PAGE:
We have previously studied the growth of “bottom-up” III–V nanowires using selective area growth (SAG) in oxide mask openings. Whereas this SAG yields NWs free from detrimental structural defects, attainable NW geometries, surface and growth orientation are very limited because of surface diffusion and reaction kinetics of the precursor molecules and nanowire-free surface energies. This has inspired us to develop an alternative method based on epitaxy in templates that can alleviate many of the above constraints.

We started with the initial demonstration of III–V heterostructures on Si(111) in a SiO2 template and have progressed to much more complex structures, devices and integration schemes. We found that the crystal growth in the template follows classical crystal growth physics. After initial nucleation, favorable growth planes develop and, depending on the growth conditions, prevail throughout the filling process.

The material delivery from the gas phase mixture into the template differs from classical selective-area growth or bottom-up nanowire growth processes because of the long surface diffusion path on the template and very small exposed III–V surface.

 

Growth dynamics

Molecular transport into a template (left). Schematic and corresponding SEM images of InAs crystal facet formation during MOCVD.
From “Observation of Twin-free GaAs Nanowire Growth Using Template-Assisted Selective Epitaxy,” M. Knoedler et al., Crystal Growth & Design 17(12), 6297–6302, 2017.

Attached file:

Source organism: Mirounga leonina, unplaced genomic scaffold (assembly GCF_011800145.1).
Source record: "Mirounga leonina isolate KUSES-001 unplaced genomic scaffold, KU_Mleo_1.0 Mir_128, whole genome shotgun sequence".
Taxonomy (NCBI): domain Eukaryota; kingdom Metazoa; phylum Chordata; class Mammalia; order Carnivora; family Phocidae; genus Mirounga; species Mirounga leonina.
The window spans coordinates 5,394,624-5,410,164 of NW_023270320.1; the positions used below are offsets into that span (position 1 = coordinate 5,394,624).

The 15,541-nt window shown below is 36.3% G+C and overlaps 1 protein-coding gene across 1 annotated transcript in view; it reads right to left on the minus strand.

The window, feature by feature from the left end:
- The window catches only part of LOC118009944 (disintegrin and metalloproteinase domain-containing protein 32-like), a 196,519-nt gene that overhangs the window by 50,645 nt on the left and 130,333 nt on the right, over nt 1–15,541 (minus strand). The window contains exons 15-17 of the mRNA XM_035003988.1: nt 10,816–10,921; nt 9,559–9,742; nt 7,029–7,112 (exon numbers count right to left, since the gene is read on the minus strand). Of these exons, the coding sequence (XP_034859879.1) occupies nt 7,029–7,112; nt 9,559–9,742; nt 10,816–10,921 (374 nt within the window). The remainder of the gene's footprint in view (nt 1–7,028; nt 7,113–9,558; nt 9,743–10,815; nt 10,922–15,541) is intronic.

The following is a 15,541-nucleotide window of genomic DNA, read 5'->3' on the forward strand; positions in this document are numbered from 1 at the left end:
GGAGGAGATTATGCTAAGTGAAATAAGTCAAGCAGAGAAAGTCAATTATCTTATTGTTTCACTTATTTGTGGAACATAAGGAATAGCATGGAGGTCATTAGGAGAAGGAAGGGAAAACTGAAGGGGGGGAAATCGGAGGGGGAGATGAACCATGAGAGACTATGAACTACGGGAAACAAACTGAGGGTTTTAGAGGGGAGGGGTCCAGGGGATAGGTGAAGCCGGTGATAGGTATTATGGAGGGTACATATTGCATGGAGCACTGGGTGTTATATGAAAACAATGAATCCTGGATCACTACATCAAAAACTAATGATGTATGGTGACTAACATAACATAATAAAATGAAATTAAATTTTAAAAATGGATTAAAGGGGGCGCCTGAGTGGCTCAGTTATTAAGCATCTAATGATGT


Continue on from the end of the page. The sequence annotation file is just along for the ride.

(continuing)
Crystal quality

The formation of crystal defects is one of the key challenges in CMOS compatible III–V integration due to its effect on reliability and device performance. Whereas TASE avoids defects such as threading dislocations and antiphase boundaries, planar defectsare commonly observed in our structures. Thus, a profound understanding of the growth dynamics is required to control the crystal stacking and prevent unintended zinc-blende-wurtzite (ZB-WZ) intermixing.

We investigated the crystal quality of TASE-grown GaAs NWs dependent on growth conditions such as temperature and V/III ratio. NWs can be categorized according to the obtained growth facets, which typically consist of a single(110) plane or a combination of (110) planes together with a (111)B plane. The former type is found to grow without the formation of planar defects, resulting in a pure ZB crystal. NWs exhibiting (111)B facets typically show a large number of stacking faults independent of the growth conditions.

Growth facet formation

Growth facet formation in TASE. A single (110) growth front results in defect-free material.

 

 

 

Bonding

Direct wafer bonding is used to transfer thin layers of III–V onto silicon substrates as the industry is currently doing to build silicon-on-insulator (SOI) substrates. The required InGaAs layer is grown on a donor substrate, which is then bonded via an oxide to a target silicon substrate. The thin III–V layer is then released from the donor wafer, yielding a III–V-on-insulator structure on Si.